But for your key strategic accounts, and for the businesses who have earned your trust over time, you might also want to add a friendly phone call to the process, just alerting them that they’ve violated the MAP pricing policy. In most cases, this will have the dual benefits of bringing the violation to the reseller’s attention so they can quickly correct it, and preserving your working relationship with that company.
5. The company’s MAP enforcement strategy lacks the efficiency and scalability of automation
One theme you have probably noticed among all of these common MAP enforcement mistakes is that they’re largely the result of brands trying to enforce their MAP policies manually.
Simply monitoring their products’ entire presence across the entire Internet, at all times, is a difficult enough task to accomplish without automation. But add the fact that these companies would also have to fully document every violation, and then determine what actions to take in each case — and you can see that the time and resources needed for in-house enforcement simply becomes cost-prohibitive.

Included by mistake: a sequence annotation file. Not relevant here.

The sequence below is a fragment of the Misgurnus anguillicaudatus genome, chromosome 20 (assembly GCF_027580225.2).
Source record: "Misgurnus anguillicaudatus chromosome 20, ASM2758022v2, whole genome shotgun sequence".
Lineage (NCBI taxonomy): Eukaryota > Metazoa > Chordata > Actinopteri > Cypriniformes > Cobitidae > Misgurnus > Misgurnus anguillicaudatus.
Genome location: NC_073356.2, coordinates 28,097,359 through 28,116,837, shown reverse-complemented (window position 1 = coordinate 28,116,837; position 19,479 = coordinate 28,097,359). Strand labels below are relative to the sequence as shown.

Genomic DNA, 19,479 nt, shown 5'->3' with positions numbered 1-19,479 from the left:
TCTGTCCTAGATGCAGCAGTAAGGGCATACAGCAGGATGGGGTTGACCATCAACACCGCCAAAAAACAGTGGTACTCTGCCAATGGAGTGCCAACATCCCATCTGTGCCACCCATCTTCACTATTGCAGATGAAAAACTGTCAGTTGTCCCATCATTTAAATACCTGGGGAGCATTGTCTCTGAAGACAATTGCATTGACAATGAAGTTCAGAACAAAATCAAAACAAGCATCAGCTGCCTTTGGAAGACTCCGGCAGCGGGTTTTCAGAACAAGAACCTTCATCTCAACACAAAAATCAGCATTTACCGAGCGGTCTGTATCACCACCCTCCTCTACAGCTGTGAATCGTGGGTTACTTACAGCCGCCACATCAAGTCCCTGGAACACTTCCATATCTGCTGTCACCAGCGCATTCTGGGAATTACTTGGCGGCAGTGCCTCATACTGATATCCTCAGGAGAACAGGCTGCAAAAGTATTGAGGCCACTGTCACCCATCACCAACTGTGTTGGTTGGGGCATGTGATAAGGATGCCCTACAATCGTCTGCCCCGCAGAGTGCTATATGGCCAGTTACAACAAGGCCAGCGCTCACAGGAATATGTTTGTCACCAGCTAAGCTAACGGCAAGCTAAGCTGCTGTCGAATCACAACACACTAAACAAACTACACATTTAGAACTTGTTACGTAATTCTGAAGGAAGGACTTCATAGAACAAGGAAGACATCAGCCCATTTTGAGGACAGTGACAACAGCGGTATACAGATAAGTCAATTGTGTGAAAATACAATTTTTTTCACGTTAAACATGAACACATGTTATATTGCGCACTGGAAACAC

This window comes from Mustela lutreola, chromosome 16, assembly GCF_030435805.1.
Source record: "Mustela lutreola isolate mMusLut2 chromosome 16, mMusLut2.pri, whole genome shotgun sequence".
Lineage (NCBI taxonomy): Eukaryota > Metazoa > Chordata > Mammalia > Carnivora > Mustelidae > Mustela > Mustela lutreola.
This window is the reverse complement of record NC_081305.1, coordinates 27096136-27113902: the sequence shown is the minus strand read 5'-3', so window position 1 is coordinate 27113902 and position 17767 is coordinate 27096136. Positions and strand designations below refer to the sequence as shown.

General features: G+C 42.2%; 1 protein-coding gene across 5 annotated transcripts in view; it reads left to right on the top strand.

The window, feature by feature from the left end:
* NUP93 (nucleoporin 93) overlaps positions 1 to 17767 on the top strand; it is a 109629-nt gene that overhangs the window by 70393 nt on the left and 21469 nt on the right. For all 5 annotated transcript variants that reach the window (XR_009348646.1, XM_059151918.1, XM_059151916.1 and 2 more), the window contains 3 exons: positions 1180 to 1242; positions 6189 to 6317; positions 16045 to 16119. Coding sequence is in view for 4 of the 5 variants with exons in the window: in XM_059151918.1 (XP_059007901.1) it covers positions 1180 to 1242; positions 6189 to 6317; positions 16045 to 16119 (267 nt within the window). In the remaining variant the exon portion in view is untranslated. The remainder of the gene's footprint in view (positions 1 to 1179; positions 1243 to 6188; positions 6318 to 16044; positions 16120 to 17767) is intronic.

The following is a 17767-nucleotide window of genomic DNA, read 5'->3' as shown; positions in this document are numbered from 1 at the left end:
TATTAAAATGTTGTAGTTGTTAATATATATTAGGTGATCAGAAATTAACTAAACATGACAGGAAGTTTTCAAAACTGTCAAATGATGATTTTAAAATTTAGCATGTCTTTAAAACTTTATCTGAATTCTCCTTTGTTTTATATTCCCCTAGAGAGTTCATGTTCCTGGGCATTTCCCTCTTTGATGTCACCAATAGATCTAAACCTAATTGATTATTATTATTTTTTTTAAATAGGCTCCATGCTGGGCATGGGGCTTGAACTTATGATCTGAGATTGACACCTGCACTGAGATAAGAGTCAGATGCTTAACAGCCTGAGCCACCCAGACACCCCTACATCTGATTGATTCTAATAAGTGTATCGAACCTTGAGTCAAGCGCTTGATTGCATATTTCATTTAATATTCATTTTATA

There is a solution, though, and it is both more effective and more affordable than even the most well-thought-through manual enforcement program. That solution is a fully automated online platform for MAP tracking, monitoring and enforcement.
With this automated MAP enforcement solution, once you have your product line’s MAP pricing uploaded to the system, the platform will constantly scour the Internet to make sure your pricing guidelines are being followed. If the system spots a violation, it will automatically begin taking action immediately — documenting the violation, sending out the appropriate warning messages (whether the violator is a website owner or a marketplace such as eBay or Amazon), and alerting you directly, if you choose.
This should all happen automatically, without the need for any manual intervention from your company, and it should happen every time someone violates your MAP policy. With the best-in-class automated MAP enforcement solution, it will.